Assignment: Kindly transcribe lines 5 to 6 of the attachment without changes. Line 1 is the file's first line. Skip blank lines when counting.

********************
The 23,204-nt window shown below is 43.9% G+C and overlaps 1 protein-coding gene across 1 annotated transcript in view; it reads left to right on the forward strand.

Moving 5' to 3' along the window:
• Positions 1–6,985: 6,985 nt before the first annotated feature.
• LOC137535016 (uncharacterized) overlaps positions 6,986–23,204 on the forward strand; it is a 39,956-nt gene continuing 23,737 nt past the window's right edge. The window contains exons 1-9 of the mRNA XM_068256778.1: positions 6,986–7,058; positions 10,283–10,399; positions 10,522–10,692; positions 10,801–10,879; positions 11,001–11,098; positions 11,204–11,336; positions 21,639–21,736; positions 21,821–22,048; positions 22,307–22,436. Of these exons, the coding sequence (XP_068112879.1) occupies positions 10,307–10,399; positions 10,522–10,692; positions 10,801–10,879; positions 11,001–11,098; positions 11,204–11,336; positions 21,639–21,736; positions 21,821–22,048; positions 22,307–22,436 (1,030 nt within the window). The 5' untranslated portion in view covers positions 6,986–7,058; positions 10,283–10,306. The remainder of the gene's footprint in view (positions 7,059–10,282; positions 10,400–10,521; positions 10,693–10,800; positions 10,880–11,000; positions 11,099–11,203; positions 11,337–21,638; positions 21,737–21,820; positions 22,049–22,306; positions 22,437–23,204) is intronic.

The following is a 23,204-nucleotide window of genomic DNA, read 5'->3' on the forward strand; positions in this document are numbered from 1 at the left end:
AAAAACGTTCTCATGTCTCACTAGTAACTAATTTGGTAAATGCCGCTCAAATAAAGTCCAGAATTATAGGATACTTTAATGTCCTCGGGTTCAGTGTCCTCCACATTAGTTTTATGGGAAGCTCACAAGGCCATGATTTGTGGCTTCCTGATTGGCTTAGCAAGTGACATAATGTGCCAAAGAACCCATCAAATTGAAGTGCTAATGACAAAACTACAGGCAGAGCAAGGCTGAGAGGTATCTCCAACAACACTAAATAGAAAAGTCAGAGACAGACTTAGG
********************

The following is a 23,204-nucleotide window of genomic DNA, read 5'->3' on the forward strand; positions in this document are numbered from 1 at the left end:
AAAAACGTTCTCATGTCTCACTAGTAACTAATTTGGTAAATGCCGCTCAAATAAAGTCCAGAATTATAGGATACTTTAATGTCCTCGGGTTCAGTGTCCTCCACATTAGTTTTATGGGAAGCTCACAAGGCCATGATTTGTGGCTTCCTGATTGGCTTAGCAAGTGACATAATGTGCCAAAGAACCCATCAAATTGAAGTGCTAATGACAAAACTACAGGCAGAGCAAGGCTGAGAGGTATCTCCAACAACACTAAATAGAAAAGTCAGAGACAGACTTAGG